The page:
Tel-Aviv on a friday can be somewhat bizzare.
It's got its messiahs and those who make offerings of straberries, buns and pineapples to them.
It's got its enthusiastic chanters
and its occasional march of the queen's guards.
It's even got its alternative literaty stalls, run by a mixed staff of humans and cartoon animals.
This is Itka's "Bastarbut" stall, featuring the land's finest offerings in underground comics, poetry and progressive thought. It's about time I wrote something about this project, which was the gateway to many of my adventures over the past few years.
When I met Itka, she had a folding table at the back of her car and a couple of crates full of books and journals. Her idea was to take alternative Israeli literature, most of which is created around Tel-Aviv, and take it to peripherial towns.
Israel's smaller cities suffer from a dreadful lack of cultural activity. A city like Tiberius, for example, has neither a theatre ensamble nor any kind of musical ensabmle to call its own. The concept of young, ass kicking culture is unheard of there. Having said that, the north is rich with music festival and other events. If the comics and poetry get driven there by Itka's little Renault, they go the distance.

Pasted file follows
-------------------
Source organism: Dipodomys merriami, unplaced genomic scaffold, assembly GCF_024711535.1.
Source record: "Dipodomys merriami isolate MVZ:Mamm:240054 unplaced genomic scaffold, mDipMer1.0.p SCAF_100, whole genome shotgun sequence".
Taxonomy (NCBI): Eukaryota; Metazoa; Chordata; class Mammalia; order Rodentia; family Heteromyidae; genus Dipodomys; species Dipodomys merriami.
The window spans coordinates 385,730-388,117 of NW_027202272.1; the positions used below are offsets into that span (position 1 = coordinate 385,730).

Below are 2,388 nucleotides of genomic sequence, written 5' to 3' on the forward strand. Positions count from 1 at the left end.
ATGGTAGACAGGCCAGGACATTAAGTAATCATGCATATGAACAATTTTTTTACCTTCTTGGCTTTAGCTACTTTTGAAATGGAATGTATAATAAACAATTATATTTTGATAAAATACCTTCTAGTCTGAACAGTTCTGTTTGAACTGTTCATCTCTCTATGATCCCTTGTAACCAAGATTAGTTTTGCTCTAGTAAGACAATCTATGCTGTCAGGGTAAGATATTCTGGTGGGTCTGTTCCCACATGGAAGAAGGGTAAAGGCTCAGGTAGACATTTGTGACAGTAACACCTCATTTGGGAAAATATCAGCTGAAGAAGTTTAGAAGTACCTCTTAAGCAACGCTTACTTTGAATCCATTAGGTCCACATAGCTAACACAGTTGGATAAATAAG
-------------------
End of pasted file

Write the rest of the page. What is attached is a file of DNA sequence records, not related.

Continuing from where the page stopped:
Since then Bastarbut (a name bombined of "basta" - market stall, and "tarbut" - culture) became an online store and a sort of an active organization producing spoken word events and supporting other cultural endeavors. This Friday, though, it still looked like the old idealistic traveling one woman show, the peddler's cart next to which we slept in the dirt in the Negev. It's a magnet of good people, too. We got a visit of honor from prime Lithuanian blogger Daiva Repeckaite.
and ended up jamming behind the books with prime Israeli hard rocker and master bratwurst maker Zeev Tene, actress Yael Appelbaum and the legendary Helene Berube.
If all of this looks like an advertisement to my girlfriend's business, you should know that it is not a business. Bastarbut doesn't pay off fiscally. The sales often don't cover the price of fuel to the destination, not to mention the trip back. It's one of those things that happen in this world because they must do, because goodness is there to be shared, even when it's melancholic goodness, as in Yanay Perry's heartbreaking comic book, or dirty goodness as in Merhav Yeshurun's poetry, or painful political goodness as in such journals as "Sedek". This is Hebrew culture's most profound goodness. It's well worth lugging around.